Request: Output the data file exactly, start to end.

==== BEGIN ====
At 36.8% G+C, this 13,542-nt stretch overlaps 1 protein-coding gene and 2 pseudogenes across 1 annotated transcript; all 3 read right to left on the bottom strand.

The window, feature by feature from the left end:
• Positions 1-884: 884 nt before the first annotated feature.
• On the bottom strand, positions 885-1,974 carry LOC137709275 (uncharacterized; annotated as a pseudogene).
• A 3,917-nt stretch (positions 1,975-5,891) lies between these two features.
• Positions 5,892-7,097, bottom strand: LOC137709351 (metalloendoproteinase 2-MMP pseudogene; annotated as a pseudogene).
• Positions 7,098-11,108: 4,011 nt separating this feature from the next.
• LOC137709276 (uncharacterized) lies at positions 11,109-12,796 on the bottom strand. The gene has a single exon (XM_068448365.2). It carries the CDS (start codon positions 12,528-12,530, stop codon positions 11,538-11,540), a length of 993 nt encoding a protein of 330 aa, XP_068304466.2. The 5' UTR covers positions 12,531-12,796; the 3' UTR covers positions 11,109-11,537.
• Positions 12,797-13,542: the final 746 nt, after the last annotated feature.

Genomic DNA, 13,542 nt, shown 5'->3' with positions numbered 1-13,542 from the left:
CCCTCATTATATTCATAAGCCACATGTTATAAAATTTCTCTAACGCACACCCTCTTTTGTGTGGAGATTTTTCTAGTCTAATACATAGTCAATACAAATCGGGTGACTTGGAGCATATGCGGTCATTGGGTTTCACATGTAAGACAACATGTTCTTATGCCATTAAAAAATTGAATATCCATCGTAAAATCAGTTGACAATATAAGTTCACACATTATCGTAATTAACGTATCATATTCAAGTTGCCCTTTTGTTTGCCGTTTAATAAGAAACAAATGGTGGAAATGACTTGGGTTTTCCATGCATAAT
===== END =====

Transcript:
At 36.8% G+C, this 13,542-nt stretch overlaps 1 protein-coding gene and 2 pseudogenes across 1 annotated transcript; all 3 read right to left on the bottom strand.

The window, feature by feature from the left end:
• Positions 1-884: 884 nt before the first annotated feature.
• On the bottom strand, positions 885-1,974 carry LOC137709275 (uncharacterized; annotated as a pseudogene).
• A 3,917-nt stretch (positions 1,975-5,891) lies between these two features.
• Positions 5,892-7,097, bottom strand: LOC137709351 (metalloendoproteinase 2-MMP pseudogene; annotated as a pseudogene).
• Positions 7,098-11,108: 4,011 nt separating this feature from the next.
• LOC137709276 (uncharacterized) lies at positions 11,109-12,796 on the bottom strand. The gene has a single exon (XM_068448365.2). It carries the CDS (start codon positions 12,528-12,530, stop codon positions 11,538-11,540), a length of 993 nt encoding a protein of 330 aa, XP_068304466.2. The 5' UTR covers positions 12,531-12,796; the 3' UTR covers positions 11,109-11,537.
• Positions 12,797-13,542: the final 746 nt, after the last annotated feature.

Genomic DNA, 13,542 nt, shown 5'->3' with positions numbered 1-13,542 from the left:
CCCTCATTATATTCATAAGCCACATGTTATAAAATTTCTCTAACGCACACCCTCTTTTGTGTGGAGATTTTTCTAGTCTAATACATAGTCAATACAAATCGGGTGACTTGGAGCATATGCGGTCATTGGGTTTCACATGTAAGACAACATGTTCTTATGCCATTAAAAAATTGAATATCCATCGTAAAATCAGTTGACAATATAAGTTCACACATTATCGTAATTAACGTATCATATTCAAGTTGCCCTTTTGTTTGCCGTTTAATAAGAAACAAATGGTGGAAATGACTTGGGTTTTCCATGCATAAT